64 APPENDIX A. EXPERIMENT DESCRIPTIONS A.3. EXPERIMENT 3 A.3 Experiment 3 61

65 Experiment 3: Illustration of deadlocks and starvation The twittering Computer Scientists Description: 5 Computer Scientists are sitting around a round table, they either think or twitters about their thoughts. When twittering they need...a keyboard to type their thoughts. There is half a keyboard placed between each computer scientist and they need both halves before they can twitter. Each sunspot represent a Computer Scientist. If the right half of the keyboard is present, the rightmost yellow LED is turn on. If the left half of the keyboard is present, the leftmost yellow LED is turned on. You can at any time press SW1 and SW2 accordingly to pick up the either part of the keyboard and the SunSPOT will twitter at if you pick up both parts. After twittering it releases the two parts of the keyboard. This is a rewrite of a classic synchronization problem called Dining philosophers. Run the example application TwitteringCS-OnSPOT on 4 free ranging SunSPOTs. You also need to have the base station connected and run the host application TwitteringCS-OnHost at the same time. Start the application on all free ranging SPOTs before starting the host application. Describe what happens in the program by watching the output from both client and host application. Goal: Describe what happens if all Computer Scientist picks up the left half of the keyboard. (You can put down the keyboard half again by pressing the button again.) Try to come up with a solution to the problem which guarantees that all Computer Scientists get to twitter at some point (no deadlocks or starvation). Prerequisite: Lesson 4 Introduction to deadlocks and starvation. Estimated time: minutes Equipment: 4-5 free ranging SunSPOTs or emulated SunSPOTs, 1 SunSPOT base station, one laptop with Netbeans and the SunSPOT SDK.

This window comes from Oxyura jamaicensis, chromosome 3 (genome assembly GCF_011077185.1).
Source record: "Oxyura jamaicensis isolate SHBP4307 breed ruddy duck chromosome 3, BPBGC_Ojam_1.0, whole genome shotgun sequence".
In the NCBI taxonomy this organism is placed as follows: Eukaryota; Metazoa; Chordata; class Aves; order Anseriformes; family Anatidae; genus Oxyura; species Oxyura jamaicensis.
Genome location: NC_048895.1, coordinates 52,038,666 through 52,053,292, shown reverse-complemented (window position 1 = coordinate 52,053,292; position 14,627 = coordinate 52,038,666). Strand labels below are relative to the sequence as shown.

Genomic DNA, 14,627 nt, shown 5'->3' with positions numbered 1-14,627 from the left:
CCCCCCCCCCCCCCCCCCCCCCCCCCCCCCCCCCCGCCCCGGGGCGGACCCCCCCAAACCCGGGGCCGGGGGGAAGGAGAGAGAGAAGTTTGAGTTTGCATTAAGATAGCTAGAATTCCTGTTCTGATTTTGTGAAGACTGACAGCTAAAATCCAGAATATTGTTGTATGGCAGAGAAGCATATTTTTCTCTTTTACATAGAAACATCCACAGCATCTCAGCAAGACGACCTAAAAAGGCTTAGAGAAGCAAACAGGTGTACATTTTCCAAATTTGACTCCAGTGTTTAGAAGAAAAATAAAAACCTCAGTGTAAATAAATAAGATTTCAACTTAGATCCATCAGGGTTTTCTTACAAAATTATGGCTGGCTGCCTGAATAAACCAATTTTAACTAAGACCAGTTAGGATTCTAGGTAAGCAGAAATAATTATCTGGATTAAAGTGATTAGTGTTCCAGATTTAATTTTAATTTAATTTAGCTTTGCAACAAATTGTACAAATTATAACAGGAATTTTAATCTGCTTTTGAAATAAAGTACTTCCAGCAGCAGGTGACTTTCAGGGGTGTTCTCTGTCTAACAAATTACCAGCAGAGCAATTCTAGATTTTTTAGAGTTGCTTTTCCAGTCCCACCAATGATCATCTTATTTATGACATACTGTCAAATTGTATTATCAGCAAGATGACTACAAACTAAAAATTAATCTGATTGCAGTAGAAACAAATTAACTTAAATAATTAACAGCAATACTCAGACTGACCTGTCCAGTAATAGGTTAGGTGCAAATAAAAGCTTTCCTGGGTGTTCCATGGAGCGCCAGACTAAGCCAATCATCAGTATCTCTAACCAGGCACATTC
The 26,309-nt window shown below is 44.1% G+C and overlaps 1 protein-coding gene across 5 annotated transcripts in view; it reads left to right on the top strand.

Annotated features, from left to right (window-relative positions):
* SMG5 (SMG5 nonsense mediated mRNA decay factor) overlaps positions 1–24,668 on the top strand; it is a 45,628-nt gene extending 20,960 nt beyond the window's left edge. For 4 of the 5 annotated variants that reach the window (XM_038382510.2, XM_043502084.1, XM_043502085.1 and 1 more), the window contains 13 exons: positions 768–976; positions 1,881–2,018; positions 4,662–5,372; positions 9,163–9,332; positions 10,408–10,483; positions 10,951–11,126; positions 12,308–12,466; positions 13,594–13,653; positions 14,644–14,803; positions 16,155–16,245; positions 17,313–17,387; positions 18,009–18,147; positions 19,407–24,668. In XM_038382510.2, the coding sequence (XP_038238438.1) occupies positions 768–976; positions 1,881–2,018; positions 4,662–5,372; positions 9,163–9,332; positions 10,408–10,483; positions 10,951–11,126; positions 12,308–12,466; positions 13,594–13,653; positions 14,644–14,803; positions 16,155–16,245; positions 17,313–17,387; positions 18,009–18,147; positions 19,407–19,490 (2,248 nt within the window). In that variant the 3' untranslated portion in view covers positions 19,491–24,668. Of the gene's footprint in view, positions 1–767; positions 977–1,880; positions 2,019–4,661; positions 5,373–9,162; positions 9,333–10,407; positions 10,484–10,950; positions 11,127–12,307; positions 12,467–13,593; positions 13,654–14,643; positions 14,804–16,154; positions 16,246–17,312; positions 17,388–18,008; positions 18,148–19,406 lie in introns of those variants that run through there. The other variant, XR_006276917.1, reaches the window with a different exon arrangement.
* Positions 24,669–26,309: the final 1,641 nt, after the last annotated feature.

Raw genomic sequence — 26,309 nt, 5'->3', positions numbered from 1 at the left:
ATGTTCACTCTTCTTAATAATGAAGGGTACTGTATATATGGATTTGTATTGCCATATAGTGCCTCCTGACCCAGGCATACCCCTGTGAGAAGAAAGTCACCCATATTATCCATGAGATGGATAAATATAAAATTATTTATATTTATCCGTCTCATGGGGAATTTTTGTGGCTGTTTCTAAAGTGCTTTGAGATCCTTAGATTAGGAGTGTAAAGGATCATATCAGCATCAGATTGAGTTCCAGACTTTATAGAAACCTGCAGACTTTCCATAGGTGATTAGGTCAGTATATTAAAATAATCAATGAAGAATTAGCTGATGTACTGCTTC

66 Appendix B Lesson slides B.1 Lesson 1 63

67 Lesson 1: Introduction to the SunSPOT platform What is it? Invented at Sun Microsystems Sun Labs division in 2005/2006 SPOT is short for: SMALL PROGRAMMABLE OBJECT TECHNOLOGY Its a small computer you can use for almost anything!

68 The anatomy of a SunSPOT The device has three layers: Battery ARM based processor board with wireless radio Add-on sensor board Processor board acts as base station User programs the device in the programming language Java using the integrated development environment NetBeans It comes in a class set with 2 free ranging SunSPOTs and one base station. SunSPOT Hardware Processor board: 180 MHz 32 bit ARM920T core - 512K RAM/4M Flash 2.4 GHz ZigBee radio with integrated antenna USB interface 3.7V rechargeable 720 mah lithium-ion battery Sensor board: 2G/6G 3-axis accelerometer Light and temperature sensor 8 tri-color LEDs, 2 momentary switches 6 analog inputs, 5 general purpose I/O pins and 4 high current output pins

69 SunSPOT Software Development Kit (SDK) Squawk Java VM: Desktop and Sun SPOT Libraries: Java ME CLDC 1.1 libraries Hardware libraries SPI, AIC, TC, PIO drivers all written in the Java programming language Demo sensor board library Wireless layer libraries Network layer libraries MAC layer written in Java Desktop libraries What is Squawk? Another Sun Labs project A java virtual machine written in java Open source as of January 23rd 2008 Inspiration from Squeak, a Smalltalk environment written in Smalltalk You can find it on the net here: https://squawk.dev.java.net/

70 The Squawk virtual machine A split JVM architecture